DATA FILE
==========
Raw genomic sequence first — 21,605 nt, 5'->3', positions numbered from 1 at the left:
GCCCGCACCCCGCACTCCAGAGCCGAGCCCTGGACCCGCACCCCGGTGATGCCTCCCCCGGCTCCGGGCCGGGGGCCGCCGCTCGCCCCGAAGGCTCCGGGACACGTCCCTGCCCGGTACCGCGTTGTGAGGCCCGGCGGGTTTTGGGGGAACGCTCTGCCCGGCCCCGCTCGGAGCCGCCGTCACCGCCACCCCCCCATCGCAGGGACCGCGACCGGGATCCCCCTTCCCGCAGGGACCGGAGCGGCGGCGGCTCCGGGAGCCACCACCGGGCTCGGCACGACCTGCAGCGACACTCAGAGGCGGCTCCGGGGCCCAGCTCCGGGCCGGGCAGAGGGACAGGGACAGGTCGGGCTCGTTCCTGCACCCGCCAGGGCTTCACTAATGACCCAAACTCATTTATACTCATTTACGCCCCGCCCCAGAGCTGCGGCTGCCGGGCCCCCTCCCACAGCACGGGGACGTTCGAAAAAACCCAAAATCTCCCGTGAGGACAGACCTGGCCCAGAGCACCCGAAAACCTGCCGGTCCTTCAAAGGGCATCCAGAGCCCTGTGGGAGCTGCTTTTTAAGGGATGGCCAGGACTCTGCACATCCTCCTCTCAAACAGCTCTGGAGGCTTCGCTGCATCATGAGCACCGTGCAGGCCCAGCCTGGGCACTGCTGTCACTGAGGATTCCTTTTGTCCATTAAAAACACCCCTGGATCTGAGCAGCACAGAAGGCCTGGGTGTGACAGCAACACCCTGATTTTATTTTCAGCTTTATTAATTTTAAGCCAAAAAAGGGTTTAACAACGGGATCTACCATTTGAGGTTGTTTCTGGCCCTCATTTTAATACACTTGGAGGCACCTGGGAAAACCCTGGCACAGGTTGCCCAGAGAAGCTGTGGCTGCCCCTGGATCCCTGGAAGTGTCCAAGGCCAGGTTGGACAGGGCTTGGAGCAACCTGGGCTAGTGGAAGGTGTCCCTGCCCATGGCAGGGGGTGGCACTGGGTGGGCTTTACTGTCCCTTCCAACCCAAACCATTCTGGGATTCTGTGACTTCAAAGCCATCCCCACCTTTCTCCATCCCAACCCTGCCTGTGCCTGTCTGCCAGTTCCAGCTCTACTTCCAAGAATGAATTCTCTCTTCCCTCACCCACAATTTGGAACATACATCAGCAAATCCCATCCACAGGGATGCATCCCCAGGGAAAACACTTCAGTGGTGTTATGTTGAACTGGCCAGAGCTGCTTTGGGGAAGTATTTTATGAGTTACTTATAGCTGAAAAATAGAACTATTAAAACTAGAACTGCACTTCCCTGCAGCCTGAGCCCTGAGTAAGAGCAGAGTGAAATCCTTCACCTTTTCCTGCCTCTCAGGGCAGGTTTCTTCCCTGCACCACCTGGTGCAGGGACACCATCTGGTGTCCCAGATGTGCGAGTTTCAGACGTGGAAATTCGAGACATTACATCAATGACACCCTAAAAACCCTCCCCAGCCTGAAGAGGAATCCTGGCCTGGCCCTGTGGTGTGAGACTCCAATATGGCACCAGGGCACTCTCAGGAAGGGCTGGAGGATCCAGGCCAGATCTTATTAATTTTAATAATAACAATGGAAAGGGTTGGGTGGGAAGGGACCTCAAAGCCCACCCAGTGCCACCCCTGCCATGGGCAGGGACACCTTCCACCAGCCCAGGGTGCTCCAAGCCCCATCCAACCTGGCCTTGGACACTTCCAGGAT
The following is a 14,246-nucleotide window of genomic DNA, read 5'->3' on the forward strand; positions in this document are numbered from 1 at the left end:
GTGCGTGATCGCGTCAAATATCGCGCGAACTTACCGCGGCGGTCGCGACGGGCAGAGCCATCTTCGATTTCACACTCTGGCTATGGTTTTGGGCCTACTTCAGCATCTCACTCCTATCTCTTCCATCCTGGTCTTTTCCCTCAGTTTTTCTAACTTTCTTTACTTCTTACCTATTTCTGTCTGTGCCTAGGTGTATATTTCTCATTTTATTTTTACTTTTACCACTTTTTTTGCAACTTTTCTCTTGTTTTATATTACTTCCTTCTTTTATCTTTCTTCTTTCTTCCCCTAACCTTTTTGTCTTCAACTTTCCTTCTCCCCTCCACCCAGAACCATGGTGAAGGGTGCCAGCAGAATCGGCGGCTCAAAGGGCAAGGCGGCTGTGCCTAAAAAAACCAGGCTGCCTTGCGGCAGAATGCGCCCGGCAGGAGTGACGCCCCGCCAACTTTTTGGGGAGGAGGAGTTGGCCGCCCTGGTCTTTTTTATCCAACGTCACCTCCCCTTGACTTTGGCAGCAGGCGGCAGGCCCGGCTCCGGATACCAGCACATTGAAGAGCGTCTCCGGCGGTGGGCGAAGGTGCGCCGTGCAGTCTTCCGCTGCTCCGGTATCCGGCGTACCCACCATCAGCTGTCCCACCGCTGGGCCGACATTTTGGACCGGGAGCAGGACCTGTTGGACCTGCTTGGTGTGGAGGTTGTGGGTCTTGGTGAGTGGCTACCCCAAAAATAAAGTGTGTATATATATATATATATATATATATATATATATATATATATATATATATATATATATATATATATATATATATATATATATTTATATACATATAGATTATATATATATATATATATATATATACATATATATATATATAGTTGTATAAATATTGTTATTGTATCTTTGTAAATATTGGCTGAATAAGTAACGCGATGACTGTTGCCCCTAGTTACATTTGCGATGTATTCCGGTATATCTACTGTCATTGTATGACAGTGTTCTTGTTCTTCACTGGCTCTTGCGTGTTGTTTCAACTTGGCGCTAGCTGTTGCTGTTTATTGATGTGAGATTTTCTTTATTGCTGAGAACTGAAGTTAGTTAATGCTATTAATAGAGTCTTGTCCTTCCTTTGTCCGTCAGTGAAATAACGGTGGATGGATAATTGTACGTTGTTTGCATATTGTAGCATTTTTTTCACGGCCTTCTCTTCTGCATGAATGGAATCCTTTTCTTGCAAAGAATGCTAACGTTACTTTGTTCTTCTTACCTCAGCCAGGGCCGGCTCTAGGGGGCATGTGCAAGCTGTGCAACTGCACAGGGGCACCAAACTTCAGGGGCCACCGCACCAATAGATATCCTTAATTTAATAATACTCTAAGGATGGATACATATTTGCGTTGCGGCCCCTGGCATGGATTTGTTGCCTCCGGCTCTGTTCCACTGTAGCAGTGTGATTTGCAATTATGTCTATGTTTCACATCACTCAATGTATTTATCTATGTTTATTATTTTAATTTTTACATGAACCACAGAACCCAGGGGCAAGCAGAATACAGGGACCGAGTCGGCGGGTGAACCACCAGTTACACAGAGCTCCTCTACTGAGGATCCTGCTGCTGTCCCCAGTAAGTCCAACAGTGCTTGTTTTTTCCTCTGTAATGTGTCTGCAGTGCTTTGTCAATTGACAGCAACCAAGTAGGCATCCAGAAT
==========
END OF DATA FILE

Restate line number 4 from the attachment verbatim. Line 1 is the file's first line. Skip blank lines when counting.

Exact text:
GTGCGTGATCGCGTCAAATATCGCGCGAACTTACCGCGGCGGTCGCGACGGGCAGAGCCATCTTCGATTTCACACTCTGGCTATGGTTTTGGGCCTACTTCAGCATCTCACTCCTATCTCTTCCATCCTGGTCTTTTCCCTCAGTTTTTCTAACTTTCTTTACTTCTTACCTATTTCTGTCTGTGCCTAGGTGTATATTTCTCATTTTATTTTTACTTTTACCACTTTTTTTGCAACTTTTCTCTTGTTTTATATTACTTCCTTCTTTTATCTTTCTTCTTTCTTCCCCTAACCTTTTTGTCTTCAACTTTCCTTCTCCCCTCCACCCAGAACCATGGTGAAGGGTGCCAGCAGAATCGGCGGCTCAAAGGGCAAGGCGGCTGTGCCTAAAAAAACCAGGCTGCCTTGCGGCAGAATGCGCCCGGCAGGAGTGACGCCCCGCCAACTTTTTGGGGAGGAGGAGTTGGCCGCCCTGGTCTTTTTTATCCAACGTCACCTCCCCTTGACTTTGGCAGCAGGCGGCAGGCCCGGCTCCGGATACCAGCACATTGAAGAGCGTCTCCGGCGGTGGGCGAAGGTGCGCCGTGCAGTCTTCCGCTGCTCCGGTATCCGGCGTACCCACCATCAGCTGTCCCACCGCTGGGCCGACATTTTGGACCGGGAGCAGGACCTGTTGGACCTGCTTGGTGTGGAGGTTGTGGGTCTTGGTGAGTGGCTACCCCAAAAATAAAGTGTGTATATATATATATATATATATATATATATATATATATATATATATATATATATATATATATATATATATATATATATATATTTATATACATATAGATTATATATATATATATATATATATATACATATATATATATATAGTTGTATAAATATTGTTATTGTATCTTTGTAAATATTGGCTGAATAAGTAACGCGATGACTGTTGCCCCTAGTTACATTTGCGATGTATTCCGGTATATCTACTGTCATTGTATGACAGTGTTCTTGTTCTTCACTGGCTCTTGCGTGTTGTTTCAACTTGGCGCTAGCTGTTGCTGTTTATTGATGTGAGATTTTCTTTATTGCTGAGAACTGAAGTTAGTTAATGCTATTAATAGAGTCTTGTCCTTCCTTTGTCCGTCAGTGAAATAACGGTGGATGGATAATTGTACGTTGTTTGCATATTGTAGCATTTTTTTCACGGCCTTCTCTTCTGCATGAATGGAATCCTTTTCTTGCAAAGAATGCTAACGTTACTTTGTTCTTCTTACCTCAGCCAGGGCCGGCTCTAGGGGGCATGTGCAAGCTGTGCAACTGCACAGGGGCACCAAACTTCAGGGGCCACCGCACCAATAGATATCCTTAATTTAATAATACTCTAAGGATGGATACATATTTGCGTTGCGGCCCCTGGCATGGATTTGTTGCCTCCGGCTCTGTTCCACTGTAGCAGTGTGATTTGCAATTATGTCTATGTTTCACATCACTCAATGTATTTATCTATGTTTATTATTTTAATTTTTACATGAACCACAGAACCCAGGGGCAAGCAGAATACAGGGACCGAGTCGGCGGGTGAACCACCAGTTACACAGAGCTCCTCTACTGAGGATCCTGCTGCTGTCCCCAGTAAGTCCAACAGTGCTTGTTTTTTCCTCTGTAATGTGTCTGCAGTGCTTTGTCAATTGACAGCAACCAAGTAGGCATCCAGAAT